Anthem has vowed to fight the Department of Justice lawsuit, while Cigna appeared to waver. Both companies issued written statements, but declined further comment.

“The DOJ’s action is based on a flawed analysis and misunderstanding of the dynamic, competitive and highly regulated health care landscape and is inconsistent with the way that the DOJ has reviewed past health care transactions,” the Anthem statement reads. “Anthem has an unwavering commitment to enhancing access to affordable healthcare and the benefits and efficiencies from its merger with Cigna is one way that Anthem will continue its mission of improving consumer choice, quality and affordability.”

But, Cigna executives took a different approach.

“Cigna is currently evaluating its options consistent with its obligations under the agreement,” the company’s statement reads. “In light of the DOJ’s decision, we do not believe the transaction will close in 2016 and the earliest it could close is 2017, if at all.”

Anthem would owe Cigna a $1.85 billion breakup fee if the merger doesn’t occur.

At betterhealthcaretogether.com, the website that touts the Anthem-Cigna combination, the companies argued that the deal would spark health care innovation and create efficiencies that would drive down health care costs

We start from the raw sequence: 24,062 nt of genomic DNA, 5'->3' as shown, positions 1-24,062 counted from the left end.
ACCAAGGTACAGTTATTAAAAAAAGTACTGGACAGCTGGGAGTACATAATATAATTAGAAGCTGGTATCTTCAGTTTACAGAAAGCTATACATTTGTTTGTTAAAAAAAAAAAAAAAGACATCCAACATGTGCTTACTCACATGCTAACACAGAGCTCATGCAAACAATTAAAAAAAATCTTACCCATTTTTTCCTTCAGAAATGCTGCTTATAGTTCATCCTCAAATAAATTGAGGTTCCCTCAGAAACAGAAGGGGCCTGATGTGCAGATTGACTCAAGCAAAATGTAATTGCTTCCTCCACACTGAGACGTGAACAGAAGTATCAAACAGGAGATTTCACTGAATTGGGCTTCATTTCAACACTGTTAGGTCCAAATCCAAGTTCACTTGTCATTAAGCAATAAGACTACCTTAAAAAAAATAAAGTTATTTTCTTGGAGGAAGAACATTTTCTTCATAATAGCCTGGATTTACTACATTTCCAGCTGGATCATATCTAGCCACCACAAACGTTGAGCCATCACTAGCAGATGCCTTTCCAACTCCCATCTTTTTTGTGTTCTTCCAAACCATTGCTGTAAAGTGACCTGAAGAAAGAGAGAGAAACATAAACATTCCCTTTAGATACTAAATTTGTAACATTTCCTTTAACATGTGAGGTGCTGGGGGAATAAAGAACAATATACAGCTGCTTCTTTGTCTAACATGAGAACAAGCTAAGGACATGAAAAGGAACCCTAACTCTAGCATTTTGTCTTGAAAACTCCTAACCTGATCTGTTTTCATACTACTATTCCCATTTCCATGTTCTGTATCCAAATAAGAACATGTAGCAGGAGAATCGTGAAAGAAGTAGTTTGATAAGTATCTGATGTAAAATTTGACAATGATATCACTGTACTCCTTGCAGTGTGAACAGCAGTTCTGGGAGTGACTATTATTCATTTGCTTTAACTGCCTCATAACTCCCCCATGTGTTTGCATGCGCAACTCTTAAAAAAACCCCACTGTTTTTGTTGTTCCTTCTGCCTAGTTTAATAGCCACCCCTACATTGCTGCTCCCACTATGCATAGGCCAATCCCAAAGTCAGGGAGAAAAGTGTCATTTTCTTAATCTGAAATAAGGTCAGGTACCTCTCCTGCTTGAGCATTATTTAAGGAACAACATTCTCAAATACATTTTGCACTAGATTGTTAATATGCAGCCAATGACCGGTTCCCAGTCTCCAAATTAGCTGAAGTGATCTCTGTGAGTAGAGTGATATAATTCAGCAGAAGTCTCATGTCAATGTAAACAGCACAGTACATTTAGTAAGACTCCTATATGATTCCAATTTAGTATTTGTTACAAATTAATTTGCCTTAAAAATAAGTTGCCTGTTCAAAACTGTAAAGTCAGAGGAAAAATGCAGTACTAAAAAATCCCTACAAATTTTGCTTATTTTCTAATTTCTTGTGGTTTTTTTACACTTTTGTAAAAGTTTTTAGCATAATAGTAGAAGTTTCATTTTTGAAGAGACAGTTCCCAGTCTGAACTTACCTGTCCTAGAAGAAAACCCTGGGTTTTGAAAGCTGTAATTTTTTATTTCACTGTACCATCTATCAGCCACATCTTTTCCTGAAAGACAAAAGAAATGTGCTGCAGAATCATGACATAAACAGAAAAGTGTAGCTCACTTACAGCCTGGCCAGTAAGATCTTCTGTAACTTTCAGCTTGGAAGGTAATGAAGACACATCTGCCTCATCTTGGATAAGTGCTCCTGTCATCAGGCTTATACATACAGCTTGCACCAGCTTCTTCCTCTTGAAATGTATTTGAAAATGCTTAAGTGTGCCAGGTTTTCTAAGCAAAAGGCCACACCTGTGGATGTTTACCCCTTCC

But merger opponents said that in previous deals, cost savings weren’t passed on to consumers.

California Insurance Commissioner Dave Jones urged the Justice Department to reject the merger on antitrust grounds and because he contended that premiums would increase and quality would decline.

The state’s Department of Managed Health Care was also expected to weigh in on the Anthem-Cigna deal, but didn’t do so before the DOJ’s decision to file suit.

In urging California regulators to oppose the merger, several consumer groups cited Anthem’s below-par performance in providing access to care, paying providers properly and on time and handling customer grievances, and said it would only worsen in the absence of competition.

The DOJ complaint stated that Anthem has a reputation in many places for poor customer service, being slow to innovate and hard to work with for doctors and hospitals. Justice Department lawyers quoted one of Anthem’s own in summing up.